With each chapter inSuper Scratch Programming Adventure!, kids learn to incorporate specific kinds of information or logic into a program and build a standalone game. Finish one chapter, and you have the satisfaction of having completed a video game.

Progressive Programming

The skill-building in Super Scratch Programming Adventure! is cumulative, and in the final chapter, everything comes together and the student is challenged to use everything she knows about Scratch to tackle "The Final Fight ... In Dark Space." Requiring multiple characters, each with unique fight moves, custom health counters, and more, the final project lets students show off what they have learned. In the end, they realize they now know enough programming building blocks in Scratch to create almost any game they can imagine!

For a full rundown of the chapters inSuper Scratch Programming Adventure!, see the information page on the No Starch Press site.

What About 2.0

Any time a new version of a piece of software is released, existing instructional material suffer, at least a bit. In this case, the controls in Scratch 2.0 remain, by and large, the same as in Scratch 1.4. This overview of Scratch 2.0 describes the new features. (More information about Scratch versions is available on the Scratch Wiki.) One difference students using a book like Super Scratch Programming Adventure! will run into involves assets—the backgrounds, music, and sprites that go along with the examples. These will need to be uploaded individually to the Scratch 2.0 environment when working on the projects from the book. (Alternately, kids using either 1.4 or 2.0 can make their own new assets as they work through the materials or use other assets already available in the Scratch 2.0 environment. Chapter 2 teaches kids how to make their own graphics using Scratch's built-in editor.)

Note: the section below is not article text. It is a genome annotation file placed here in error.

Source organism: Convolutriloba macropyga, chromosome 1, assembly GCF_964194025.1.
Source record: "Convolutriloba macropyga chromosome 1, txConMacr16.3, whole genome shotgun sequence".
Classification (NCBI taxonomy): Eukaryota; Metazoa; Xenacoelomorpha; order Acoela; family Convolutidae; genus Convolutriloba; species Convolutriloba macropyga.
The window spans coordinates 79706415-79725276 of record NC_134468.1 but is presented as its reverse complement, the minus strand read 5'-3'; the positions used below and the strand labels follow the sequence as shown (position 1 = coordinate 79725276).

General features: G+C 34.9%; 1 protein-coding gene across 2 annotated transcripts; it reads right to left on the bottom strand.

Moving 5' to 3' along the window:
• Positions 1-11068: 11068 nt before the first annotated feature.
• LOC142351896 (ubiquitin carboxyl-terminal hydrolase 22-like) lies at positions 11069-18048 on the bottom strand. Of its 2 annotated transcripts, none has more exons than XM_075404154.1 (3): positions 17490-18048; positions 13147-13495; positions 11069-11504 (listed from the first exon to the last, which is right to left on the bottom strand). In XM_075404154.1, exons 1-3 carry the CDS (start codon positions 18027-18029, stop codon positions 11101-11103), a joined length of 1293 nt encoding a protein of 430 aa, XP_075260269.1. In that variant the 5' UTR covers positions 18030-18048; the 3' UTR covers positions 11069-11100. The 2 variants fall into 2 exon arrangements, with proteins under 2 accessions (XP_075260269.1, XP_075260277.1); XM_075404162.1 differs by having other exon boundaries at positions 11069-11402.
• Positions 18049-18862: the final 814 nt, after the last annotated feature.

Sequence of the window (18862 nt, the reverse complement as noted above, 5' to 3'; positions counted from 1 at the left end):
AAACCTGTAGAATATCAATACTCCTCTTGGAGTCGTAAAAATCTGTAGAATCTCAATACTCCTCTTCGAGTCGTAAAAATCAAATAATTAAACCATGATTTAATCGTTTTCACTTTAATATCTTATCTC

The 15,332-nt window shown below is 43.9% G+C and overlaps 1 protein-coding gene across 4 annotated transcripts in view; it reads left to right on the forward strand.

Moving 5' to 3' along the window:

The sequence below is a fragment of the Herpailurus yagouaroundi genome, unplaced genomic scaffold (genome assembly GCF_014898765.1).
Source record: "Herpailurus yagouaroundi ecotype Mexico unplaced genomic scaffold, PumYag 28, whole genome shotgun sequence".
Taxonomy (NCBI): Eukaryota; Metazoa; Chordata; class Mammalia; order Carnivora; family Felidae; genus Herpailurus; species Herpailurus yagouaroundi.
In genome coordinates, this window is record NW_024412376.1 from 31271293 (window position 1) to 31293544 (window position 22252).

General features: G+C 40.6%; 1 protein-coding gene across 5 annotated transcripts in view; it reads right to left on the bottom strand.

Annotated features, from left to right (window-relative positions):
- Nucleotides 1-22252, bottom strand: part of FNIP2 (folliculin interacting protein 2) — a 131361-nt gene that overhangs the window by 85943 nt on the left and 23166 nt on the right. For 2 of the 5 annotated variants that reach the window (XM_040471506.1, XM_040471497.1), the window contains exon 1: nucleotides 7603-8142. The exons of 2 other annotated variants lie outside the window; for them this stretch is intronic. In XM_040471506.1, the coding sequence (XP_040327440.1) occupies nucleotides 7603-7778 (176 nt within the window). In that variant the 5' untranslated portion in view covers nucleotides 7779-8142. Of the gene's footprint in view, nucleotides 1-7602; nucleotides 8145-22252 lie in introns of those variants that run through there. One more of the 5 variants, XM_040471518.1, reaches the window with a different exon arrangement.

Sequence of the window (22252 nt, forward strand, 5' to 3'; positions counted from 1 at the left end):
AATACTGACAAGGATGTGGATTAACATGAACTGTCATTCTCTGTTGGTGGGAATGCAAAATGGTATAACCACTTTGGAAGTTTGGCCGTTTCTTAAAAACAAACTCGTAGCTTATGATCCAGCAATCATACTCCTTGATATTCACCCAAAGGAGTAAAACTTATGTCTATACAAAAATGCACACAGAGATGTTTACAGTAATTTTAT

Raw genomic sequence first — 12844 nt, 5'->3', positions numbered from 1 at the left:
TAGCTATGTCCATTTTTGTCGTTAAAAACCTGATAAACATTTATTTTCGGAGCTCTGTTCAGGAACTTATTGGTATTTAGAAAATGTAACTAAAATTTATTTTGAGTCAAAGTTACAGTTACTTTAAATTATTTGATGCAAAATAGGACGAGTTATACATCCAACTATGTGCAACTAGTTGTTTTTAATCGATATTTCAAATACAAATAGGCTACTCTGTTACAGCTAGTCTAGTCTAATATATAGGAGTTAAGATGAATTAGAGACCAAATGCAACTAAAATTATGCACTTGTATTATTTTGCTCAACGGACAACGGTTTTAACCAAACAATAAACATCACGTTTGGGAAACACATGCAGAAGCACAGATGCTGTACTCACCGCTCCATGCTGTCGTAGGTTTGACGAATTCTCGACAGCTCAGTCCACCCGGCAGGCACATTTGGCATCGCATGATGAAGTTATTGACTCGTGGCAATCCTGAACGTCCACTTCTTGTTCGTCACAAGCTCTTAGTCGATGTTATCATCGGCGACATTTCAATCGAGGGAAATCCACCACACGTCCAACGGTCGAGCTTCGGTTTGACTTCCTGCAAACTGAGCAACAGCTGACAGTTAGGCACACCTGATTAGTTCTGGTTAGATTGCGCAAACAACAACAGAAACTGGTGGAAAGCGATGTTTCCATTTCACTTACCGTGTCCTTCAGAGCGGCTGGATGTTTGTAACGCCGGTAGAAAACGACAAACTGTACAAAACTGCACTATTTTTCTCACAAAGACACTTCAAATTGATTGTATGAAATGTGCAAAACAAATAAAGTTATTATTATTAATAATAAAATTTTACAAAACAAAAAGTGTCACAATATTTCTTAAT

Making Connections

Students interested in learning to program with Scratch can find Project Ideas at Science Buddies that range from introductory-level explorations (teach a sprite to draw a shape) to robust interactive projects that use real-world feedback (like a drum set or a spinning pinwheel). See Science Fair Project Ideas Using Scratch and the Scratch User Guide: Introduction to get started.

See our "Playful Programming and Cool Code: From Tech User to Tech Creator" post for a look at the current push to get more kids excited about and inspired by programming and coding and for a list of Science Buddies resources for Scratch-based projects.

Note: Super Scratch Programming Adventure! (Covers Scratch 2.0): Learn to Program by Making Cool Games is scheduled for release in late September (2013).

Note: The standalone Scratch 1.4 is still available for download. Programs created in Scratch 1.4 can be imported to Scratch 2.0; programs created in Scratch 2.0 can not be opened in Scratch 1.4.

Science Buddies Science Activities

Science Buddies Summer Science Roundup

School and family science weekly spotlight: experiment with tonic water and a black light to learn more about fluorescence and light energy!

Are you a picky eater? Maybe there is a scientific reason for your reluctance to eat certain foods even if you know they are good for you. Find out with a tongue-dyeing taste-testing science project!

Catch the annual Perseids meteor shower and tie in some fun family astronomy science with an exploration of parallax. How far away are the things we see in the sky?

School and family science weekly spotlight: make a solar oven from household and recycled materials.

With different kinds of dried beans, plastic cups, and water, kids can model rocks and observe the way different sized particles in rocks affect how much water a rock can hold.

Students can experiment with the engineering design process by trying to improve the durability of a simple handheld device.

Your Science!
What will you explore for your science project this year? What is your favorite classroom science activity? Email us a short (one to three sentences) summary of your science project or teaching tip. You might end up featured in an upcoming Science Buddies newsletter!